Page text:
Rock stars in Nashville
Submitted by unitedway, 15 May 2012
It’s hard to think of an Academic as a rock star, but that’s how Mark Kramer, Co-Founder and Managing Director of FSG, was received at the Global Conference for United Way Worldwide in Nashville last month. Perhaps it was because we were in the US Country Music capital (Dolly Parton made an appearance as well, but that’s another blog altogether).
Kramer’s work, along with his colleagues, has been seminal in recent years in re-thinking the role of not-for-profits and businesses in solving social problems, as outlined in the ideas of Shared Value and Collective Impact. In United Way Worldwide’s 125th Anniversary year, this thinking has resonated and reinforced our resolve to become a community impact focused organisation.
Like so many institutions we lost our way for a few decades as we became more focused on the means and not the end of social change making. Our Theory of Change for a long time was to raise as much money as possible and fund not-for-profits to provide services to their ‘clients’ in the community.
In the US and Australia this has coincided with an explosion in the numbers of not-for-profit organisations. This has benefitted a great many in society, as these community owned institutions have increased the quality and diversity of services provided to people who are often not able to address their specific needs alone. However one of the unintended consequences of this is a vast system of institutions working individually and often on the same issue to create, in Kramer’s words, ‘Isolated Impact’. They each have a primary purpose to manage the problems of the clients they seek to benefit, primarily through funding contracts. The problem with this is that ‘no single organisation is responsible for any major social problems, nor can any single organisation cure it’.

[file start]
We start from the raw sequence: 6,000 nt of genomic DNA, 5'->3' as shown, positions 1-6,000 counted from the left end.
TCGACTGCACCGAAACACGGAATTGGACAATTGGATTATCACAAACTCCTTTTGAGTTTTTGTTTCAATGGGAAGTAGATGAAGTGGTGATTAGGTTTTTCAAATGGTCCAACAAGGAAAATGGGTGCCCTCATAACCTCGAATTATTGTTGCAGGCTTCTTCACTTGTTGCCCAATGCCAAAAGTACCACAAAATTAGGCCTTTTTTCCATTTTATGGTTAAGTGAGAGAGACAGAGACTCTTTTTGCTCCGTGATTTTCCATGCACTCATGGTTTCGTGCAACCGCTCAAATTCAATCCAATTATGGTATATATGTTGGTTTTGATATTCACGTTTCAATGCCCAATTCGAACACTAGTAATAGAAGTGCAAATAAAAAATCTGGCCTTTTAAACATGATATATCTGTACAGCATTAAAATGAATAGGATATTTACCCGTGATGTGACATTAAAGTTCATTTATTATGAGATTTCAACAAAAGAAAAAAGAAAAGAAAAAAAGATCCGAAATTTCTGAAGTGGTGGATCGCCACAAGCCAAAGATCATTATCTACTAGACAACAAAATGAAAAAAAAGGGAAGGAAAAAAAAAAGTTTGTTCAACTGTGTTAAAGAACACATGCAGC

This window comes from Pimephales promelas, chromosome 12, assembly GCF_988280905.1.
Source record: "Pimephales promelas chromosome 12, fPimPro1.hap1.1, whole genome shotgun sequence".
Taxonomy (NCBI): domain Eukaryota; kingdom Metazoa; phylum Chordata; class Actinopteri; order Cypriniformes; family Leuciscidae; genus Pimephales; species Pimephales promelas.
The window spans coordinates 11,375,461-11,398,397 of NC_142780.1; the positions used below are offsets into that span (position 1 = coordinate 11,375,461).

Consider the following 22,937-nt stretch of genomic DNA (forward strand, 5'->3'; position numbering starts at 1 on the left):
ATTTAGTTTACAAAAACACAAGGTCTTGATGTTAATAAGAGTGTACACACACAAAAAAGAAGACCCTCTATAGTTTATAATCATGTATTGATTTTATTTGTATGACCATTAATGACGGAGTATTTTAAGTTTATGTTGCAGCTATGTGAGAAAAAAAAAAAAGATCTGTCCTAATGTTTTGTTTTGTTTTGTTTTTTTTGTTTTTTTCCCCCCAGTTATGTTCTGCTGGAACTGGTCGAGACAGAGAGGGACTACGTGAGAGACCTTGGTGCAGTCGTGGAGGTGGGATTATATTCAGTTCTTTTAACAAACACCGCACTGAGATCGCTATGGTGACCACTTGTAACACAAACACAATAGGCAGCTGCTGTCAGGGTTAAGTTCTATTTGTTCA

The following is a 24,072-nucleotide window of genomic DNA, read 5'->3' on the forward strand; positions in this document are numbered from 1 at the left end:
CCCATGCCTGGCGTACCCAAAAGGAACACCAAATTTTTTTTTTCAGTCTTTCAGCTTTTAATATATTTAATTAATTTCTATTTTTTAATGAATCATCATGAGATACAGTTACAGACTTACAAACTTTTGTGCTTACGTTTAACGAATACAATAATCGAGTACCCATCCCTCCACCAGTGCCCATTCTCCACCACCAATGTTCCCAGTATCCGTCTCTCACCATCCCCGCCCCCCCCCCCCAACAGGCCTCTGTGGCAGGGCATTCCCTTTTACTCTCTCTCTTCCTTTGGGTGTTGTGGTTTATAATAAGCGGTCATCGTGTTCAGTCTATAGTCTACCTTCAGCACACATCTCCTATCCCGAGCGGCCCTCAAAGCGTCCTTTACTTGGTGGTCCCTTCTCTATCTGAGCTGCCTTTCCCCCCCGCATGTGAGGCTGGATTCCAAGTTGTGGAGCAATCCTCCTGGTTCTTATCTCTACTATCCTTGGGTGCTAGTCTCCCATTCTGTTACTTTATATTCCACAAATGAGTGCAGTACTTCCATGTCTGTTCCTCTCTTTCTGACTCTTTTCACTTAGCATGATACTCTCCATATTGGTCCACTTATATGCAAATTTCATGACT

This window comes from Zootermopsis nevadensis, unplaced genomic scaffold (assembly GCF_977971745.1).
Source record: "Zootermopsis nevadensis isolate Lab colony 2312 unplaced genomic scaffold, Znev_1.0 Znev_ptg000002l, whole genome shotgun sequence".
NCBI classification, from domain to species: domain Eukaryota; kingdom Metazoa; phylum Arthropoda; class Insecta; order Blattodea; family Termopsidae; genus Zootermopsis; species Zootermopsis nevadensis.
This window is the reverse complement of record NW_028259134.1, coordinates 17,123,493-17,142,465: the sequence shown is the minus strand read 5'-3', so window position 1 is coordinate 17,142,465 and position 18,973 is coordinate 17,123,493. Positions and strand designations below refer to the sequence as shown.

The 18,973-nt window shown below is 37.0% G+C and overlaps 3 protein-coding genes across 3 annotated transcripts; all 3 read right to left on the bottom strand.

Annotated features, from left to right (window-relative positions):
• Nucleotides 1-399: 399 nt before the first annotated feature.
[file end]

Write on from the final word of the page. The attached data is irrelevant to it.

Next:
Kramer believes that most not-for-profits are trying to address social problems with their ‘hands tied behind their back’ because they are not working and learning together and they don’t evaluate their work using consistent frameworks. The increased complexity of the social systems and problems provides a compelling case for a more collaborative approach. He made two overarching suggestions on how to move beyond the current service delivery models that predominate.
- He spoke about the importance of raising our expectations for change and setting community level goals.
For too long we’ve let Government pick up the tab for improving major social problems and as a result let business and not-for-profits off the hook. This is no more evident for me than in Detroit where my good friend Michael Brennan, United Way Detroit CEO, has worked with others to create change in secondary schools where only 60% of young people graduate. This problem is not unusual across America but is startling when you consider the long term prospects for young people if they don’t finish school.